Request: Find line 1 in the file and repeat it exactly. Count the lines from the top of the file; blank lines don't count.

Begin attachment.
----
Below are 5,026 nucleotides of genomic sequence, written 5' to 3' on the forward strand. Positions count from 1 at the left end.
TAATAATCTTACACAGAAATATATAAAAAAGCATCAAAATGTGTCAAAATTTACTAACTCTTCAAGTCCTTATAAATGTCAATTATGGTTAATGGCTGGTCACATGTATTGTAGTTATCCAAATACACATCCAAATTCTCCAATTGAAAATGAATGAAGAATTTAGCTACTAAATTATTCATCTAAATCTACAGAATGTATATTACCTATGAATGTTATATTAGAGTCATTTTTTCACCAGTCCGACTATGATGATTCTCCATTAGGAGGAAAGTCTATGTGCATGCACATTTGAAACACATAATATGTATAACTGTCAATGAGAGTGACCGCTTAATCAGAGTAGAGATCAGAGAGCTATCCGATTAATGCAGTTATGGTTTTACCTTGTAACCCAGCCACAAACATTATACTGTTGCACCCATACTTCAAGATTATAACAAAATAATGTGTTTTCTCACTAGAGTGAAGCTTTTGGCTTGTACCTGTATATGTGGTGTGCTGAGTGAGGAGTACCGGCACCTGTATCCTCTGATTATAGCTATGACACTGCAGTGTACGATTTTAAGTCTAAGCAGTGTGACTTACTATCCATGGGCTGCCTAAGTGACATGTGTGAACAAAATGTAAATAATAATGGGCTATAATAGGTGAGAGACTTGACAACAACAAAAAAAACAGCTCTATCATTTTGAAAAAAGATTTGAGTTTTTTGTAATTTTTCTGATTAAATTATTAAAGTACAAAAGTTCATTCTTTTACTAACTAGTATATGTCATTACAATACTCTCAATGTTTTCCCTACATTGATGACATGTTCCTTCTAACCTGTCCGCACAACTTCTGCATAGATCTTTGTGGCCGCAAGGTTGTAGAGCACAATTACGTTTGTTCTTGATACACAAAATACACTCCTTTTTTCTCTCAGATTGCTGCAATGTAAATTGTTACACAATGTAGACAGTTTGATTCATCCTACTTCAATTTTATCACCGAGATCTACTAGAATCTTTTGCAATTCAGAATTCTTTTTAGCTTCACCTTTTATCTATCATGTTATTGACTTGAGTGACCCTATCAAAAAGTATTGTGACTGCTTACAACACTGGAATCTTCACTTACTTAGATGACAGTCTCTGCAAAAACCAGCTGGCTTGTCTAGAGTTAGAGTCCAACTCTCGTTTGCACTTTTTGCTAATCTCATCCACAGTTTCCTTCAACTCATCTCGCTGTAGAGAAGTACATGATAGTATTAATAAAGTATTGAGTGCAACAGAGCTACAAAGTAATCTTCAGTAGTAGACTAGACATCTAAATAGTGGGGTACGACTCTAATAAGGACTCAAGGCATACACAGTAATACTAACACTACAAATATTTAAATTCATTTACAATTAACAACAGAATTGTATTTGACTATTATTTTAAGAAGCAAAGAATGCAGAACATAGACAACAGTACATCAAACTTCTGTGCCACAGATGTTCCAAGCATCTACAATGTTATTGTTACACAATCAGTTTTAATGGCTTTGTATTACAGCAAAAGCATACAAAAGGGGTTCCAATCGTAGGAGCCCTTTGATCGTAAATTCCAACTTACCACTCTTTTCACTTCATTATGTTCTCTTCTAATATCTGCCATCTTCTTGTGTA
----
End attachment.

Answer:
Below are 5,026 nucleotides of genomic sequence, written 5' to 3' on the forward strand. Positions count from 1 at the left end.